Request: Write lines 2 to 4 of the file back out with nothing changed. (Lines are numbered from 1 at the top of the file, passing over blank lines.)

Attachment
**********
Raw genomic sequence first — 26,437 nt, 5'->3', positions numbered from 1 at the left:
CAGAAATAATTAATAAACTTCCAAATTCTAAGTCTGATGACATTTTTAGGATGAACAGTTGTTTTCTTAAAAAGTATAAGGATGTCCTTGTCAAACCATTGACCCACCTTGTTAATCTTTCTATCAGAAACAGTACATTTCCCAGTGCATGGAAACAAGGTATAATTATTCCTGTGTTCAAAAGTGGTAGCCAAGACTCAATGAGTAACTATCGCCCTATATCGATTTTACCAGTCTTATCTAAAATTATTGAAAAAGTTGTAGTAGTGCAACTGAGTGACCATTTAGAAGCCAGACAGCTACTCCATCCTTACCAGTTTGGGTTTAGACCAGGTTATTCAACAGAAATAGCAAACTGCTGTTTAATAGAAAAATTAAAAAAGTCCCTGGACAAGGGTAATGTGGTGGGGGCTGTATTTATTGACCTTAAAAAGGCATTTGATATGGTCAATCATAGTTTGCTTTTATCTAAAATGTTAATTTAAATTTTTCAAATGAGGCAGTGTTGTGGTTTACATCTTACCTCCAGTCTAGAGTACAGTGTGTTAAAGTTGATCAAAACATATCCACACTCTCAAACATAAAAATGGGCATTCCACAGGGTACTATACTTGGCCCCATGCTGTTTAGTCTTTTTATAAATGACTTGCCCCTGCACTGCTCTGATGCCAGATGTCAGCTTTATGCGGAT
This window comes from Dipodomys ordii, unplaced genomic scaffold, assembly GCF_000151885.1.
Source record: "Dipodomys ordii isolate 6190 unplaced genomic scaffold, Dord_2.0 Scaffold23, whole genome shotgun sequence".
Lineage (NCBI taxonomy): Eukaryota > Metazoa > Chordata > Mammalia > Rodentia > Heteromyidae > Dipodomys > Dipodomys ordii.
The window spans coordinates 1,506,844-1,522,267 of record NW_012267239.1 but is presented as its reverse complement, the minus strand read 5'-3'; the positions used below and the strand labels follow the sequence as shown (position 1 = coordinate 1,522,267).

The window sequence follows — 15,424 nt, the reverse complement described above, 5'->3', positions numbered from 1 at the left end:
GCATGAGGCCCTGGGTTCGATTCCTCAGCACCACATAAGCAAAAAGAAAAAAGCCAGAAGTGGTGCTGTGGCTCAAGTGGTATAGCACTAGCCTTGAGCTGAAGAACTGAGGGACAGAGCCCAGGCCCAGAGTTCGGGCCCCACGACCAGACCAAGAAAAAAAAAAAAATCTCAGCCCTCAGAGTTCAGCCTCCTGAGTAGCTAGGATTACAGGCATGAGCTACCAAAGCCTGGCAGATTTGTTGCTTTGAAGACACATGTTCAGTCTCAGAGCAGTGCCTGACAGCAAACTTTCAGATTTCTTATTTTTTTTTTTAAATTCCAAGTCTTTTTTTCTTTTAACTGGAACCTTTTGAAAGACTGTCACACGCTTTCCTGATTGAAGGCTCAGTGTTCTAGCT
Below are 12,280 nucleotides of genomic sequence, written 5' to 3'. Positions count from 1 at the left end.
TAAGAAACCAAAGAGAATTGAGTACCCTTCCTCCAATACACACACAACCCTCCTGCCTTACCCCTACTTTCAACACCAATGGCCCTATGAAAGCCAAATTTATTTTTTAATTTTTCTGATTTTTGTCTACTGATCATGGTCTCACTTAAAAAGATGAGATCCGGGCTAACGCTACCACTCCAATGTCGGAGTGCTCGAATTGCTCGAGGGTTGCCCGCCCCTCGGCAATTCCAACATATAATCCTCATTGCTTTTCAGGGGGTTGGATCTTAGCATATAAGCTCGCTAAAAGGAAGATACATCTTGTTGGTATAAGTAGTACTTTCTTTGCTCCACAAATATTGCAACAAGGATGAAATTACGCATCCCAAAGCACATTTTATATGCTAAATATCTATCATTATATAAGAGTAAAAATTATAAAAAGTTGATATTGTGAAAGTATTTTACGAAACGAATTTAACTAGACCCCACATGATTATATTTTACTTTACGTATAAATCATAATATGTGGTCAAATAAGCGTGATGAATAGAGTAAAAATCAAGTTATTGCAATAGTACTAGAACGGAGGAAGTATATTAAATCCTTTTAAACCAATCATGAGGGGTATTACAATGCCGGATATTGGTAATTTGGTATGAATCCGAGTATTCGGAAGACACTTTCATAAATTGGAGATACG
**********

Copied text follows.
CAGAAATAATTAATAAACTTCCAAATTCTAAGTCTGATGACATTTTTAGGATGAACAGTTGTTTTCTTAAAAAGTATAAGGATGTCCTTGTCAAACCATTGACCCACCTTGTTAATCTTTCTATCAGAAACAGTACATTTCCCAGTGCATGGAAACAAGGTATAATTATTCCTGTGTTCAAAAGTGGTAGCCAAGACTCAATGAGTAACTATCGCCCTATATCGATTTTACCAGTCTTATCTAAAATTATTGAAAAAGTTGTAGTAGTGCAACTGAGTGACCATTTAGAAGCCAGACAGCTACTCCATCCTTACCAGTTTGGGTTTAGACCAGGTTATTCAACAGAAATAGCAAACTGCTGTTTAATAGAAAAATTAAAAAAGTCCCTGGACAAGGGTAATGTGGTGGGGGCTGTATTTATTGACCTTAAAAAGGCATTTGATATGGTCAATCATAGTTTGCTTTTATCTAAAATGTTAATTTAAATTTTTCAAATGAGGCAGTGTTGTGGTTTACATCTTACCTCCAGTCTAGAGTACAGTGTGTTAAAGTTGATCAAAACATATCCACACTCTCAAACATAAAAATGGGCATTCCACAGGGTACTATACTTGGCCCCATGCTGTTTAGTCTTTTTATAAATGACTTGCCCCTGCACTGCTCTGATGCCAGATGTCAGCTTTATGCGGAT
This window comes from Dipodomys ordii, unplaced genomic scaffold, assembly GCF_000151885.1.
Source record: "Dipodomys ordii isolate 6190 unplaced genomic scaffold, Dord_2.0 Scaffold23, whole genome shotgun sequence".